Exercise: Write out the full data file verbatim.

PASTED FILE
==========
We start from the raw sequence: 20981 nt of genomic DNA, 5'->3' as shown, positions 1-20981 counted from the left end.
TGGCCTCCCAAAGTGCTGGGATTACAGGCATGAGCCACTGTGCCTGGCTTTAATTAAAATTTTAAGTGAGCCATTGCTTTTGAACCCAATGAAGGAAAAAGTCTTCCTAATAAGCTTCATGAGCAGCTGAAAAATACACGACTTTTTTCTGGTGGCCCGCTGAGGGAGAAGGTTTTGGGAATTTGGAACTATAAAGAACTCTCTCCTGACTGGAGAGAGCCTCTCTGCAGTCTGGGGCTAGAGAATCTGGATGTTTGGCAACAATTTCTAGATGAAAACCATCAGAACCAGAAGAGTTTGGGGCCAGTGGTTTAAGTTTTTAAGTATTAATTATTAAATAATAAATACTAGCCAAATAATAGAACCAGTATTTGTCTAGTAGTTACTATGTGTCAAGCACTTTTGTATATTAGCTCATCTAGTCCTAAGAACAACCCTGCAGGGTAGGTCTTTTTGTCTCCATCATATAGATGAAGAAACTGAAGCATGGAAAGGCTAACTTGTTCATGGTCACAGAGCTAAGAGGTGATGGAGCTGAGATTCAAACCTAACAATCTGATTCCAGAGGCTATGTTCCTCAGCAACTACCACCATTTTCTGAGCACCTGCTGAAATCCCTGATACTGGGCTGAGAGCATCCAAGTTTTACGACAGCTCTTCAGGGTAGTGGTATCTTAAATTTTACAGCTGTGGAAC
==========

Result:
We start from the raw sequence: 20981 nt of genomic DNA, 5'->3' as shown, positions 1-20981 counted from the left end.
TGGCCTCCCAAAGTGCTGGGATTACAGGCATGAGCCACTGTGCCTGGCTTTAATTAAAATTTTAAGTGAGCCATTGCTTTTGAACCCAATGAAGGAAAAAGTCTTCCTAATAAGCTTCATGAGCAGCTGAAAAATACACGACTTTTTTCTGGTGGCCCGCTGAGGGAGAAGGTTTTGGGAATTTGGAACTATAAAGAACTCTCTCCTGACTGGAGAGAGCCTCTCTGCAGTCTGGGGCTAGAGAATCTGGATGTTTGGCAACAATTTCTAGATGAAAACCATCAGAACCAGAAGAGTTTGGGGCCAGTGGTTTAAGTTTTTAAGTATTAATTATTAAATAATAAATACTAGCCAAATAATAGAACCAGTATTTGTCTAGTAGTTACTATGTGTCAAGCACTTTTGTATATTAGCTCATCTAGTCCTAAGAACAACCCTGCAGGGTAGGTCTTTTTGTCTCCATCATATAGATGAAGAAACTGAAGCATGGAAAGGCTAACTTGTTCATGGTCACAGAGCTAAGAGGTGATGGAGCTGAGATTCAAACCTAACAATCTGATTCCAGAGGCTATGTTCCTCAGCAACTACCACCATTTTCTGAGCACCTGCTGAAATCCCTGATACTGGGCTGAGAGCATCCAAGTTTTACGACAGCTCTTCAGGGTAGTGGTATCTTAAATTTTACAGCTGTGGAAC